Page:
The exceptions to the moratorium are evictions due to criminal activity and those necessary for health & safety reasons. Residents involved in an illegal and unlawful activity or endangering other residents may still be evicted.
The Current State of the Eviction Moratorium
The CDC has extended the nationwide evacuation moratorium multiple times.
On June 30, 2021, the extensions were followed by others on June 24, 2021, with the last one expiring on July 31.
Almost 11 months after the Centers for Disease Control and Prevention introduced the moratorium for the first.
The White House called on state and local governments to give their support and share their funding mechanisms so that landlords and tenants avoid a mass of evictions after the last moratorium at the end of July had expired.
As a result, the CDC issued yet another moratorium extension until October 3, 2021.
This extension is no different from the moratoriums in the past. They are protecting the tenants from eviction only for non-payment of rent, being unforgiving for the debt.
It is also, offering protection against receiving an eviction notice. The only difference is that this moratorium applies only in areas with substantial or high transmission of COVID-19.
This ultimate moratorium aims to keep tenants safely and stably housed and give state and local governments more time to distribute emergency rental assistance (ERA) to needy households.
Insight: The Emergency Rental Assistance Program gives supplementary relief for tenants beyond the moratorium on evictions by providing $25 billion in emergency tenant assistance. This can be used for up to 12 months for delayed rent and utility fees from the beginning of the pandemic or for future bills.
Therefore, tenants have the chance to obtain assistance from relief organizations selected by state and local officials, who will pay the funds directly to their landlords.
The process differs depending on the state but will prioritize relief for households with incomes below 50% of AMI with at least one member unemployed for more than 90 days.
How Does it Affect Landlords?
Even if the last extension of the moratorium was good news for tenants, it is tough for some landlords—especially mom-and-pop rental owners.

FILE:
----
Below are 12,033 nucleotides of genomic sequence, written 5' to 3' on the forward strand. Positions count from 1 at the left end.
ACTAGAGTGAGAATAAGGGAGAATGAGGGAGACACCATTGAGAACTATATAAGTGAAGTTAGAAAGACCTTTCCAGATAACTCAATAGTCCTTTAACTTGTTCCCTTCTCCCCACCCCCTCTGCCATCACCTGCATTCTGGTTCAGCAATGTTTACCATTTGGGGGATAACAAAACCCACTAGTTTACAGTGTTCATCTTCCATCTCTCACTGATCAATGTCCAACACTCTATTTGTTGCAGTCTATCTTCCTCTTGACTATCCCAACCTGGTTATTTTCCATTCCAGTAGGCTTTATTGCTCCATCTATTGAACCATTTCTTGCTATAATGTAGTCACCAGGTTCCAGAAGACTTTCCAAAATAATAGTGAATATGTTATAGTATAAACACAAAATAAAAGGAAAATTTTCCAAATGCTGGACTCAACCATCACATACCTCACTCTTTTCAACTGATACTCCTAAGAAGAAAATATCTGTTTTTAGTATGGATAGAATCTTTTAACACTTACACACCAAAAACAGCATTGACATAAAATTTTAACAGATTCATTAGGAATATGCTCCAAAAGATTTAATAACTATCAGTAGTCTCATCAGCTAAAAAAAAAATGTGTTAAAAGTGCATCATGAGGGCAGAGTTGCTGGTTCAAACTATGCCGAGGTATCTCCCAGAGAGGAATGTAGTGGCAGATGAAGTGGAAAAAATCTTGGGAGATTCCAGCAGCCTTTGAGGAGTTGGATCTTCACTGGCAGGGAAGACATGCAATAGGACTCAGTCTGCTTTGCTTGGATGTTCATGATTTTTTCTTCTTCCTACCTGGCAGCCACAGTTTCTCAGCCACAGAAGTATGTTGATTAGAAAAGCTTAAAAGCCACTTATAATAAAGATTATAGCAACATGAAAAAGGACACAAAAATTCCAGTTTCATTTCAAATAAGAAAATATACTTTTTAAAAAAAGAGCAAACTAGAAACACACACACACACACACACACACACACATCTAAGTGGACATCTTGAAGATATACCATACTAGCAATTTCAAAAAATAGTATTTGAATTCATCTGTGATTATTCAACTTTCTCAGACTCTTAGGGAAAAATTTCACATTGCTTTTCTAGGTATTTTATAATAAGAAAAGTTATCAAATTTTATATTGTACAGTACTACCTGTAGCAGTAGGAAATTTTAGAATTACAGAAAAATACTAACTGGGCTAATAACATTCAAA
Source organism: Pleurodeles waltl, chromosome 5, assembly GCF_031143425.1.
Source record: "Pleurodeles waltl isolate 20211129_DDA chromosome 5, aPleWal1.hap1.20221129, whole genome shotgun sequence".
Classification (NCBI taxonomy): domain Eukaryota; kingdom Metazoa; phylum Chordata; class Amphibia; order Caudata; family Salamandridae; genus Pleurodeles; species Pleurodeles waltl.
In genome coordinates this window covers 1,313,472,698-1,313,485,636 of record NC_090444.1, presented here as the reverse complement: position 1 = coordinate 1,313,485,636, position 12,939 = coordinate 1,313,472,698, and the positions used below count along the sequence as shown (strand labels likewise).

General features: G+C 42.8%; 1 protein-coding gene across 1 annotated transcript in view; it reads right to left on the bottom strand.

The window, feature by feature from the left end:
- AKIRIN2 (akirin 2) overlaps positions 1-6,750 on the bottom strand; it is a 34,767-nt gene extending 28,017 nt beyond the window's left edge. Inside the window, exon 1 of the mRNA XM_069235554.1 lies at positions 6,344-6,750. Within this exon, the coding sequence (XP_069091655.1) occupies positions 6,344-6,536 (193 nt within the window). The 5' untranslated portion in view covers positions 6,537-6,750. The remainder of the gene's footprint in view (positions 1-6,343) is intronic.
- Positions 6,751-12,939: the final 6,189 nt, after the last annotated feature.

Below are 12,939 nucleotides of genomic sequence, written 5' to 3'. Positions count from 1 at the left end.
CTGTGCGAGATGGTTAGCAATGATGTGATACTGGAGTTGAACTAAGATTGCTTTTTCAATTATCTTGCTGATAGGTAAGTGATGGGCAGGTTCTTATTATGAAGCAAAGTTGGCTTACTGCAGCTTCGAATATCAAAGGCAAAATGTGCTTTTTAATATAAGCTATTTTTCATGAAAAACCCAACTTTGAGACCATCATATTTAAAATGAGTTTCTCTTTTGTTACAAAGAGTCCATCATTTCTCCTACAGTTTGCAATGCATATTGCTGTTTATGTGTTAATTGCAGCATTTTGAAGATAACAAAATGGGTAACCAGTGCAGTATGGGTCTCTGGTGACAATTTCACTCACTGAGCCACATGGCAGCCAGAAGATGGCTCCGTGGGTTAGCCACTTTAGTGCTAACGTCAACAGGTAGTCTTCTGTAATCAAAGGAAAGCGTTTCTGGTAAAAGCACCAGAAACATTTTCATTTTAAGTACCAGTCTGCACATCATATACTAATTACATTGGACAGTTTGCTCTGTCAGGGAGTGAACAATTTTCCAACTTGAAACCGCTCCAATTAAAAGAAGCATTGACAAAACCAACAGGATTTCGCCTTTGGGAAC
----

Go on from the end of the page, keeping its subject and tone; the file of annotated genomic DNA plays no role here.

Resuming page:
Tips for Landlords: Landlords can also benefit from the eviction moratorium. They are eligible to get up to 80% of a tenant's unpaid rent from the state, with the condition to waive the remaining 20% of unpaid rent.
Since the establishment of the eviction moratorium, many landlords have lost profits due to rent. For those whose rental property is their only source of income, the loss of rent is a serious concern.
According to The National Low Income Housing Coalition, by the end of December 2020, tenants owed landlords $30– $70 billion in back rent, and debt has risen even further since the start of 2021.
Related fact: More than 6 million renter households are behind on rent at this moment in the US.
With more money at a loss than profit, many landlords are going through a financially unstable time. A less emphasized aspect since the establishment of the moratorium is that landlords also have taxes to pay.
With huge debt left behind by tenants and no certainty about the recovery of this money, landlords were subjected to several risks that could leave them without their property, including:
- Inability to Pay Mortgages – When a landlord has a tenant who is unable to pay, they cannot pay their mortgage payments.
- Difficulty covering property taxes - When tenants skip payments on their rent, it deprives landlords of money that could help them pay their property taxes.
- Deprioritized maintenance fees – During certain times, many landlords have been able to maintain their properties. Now, some landlords are having to defer costs and leave their properties unmaintained.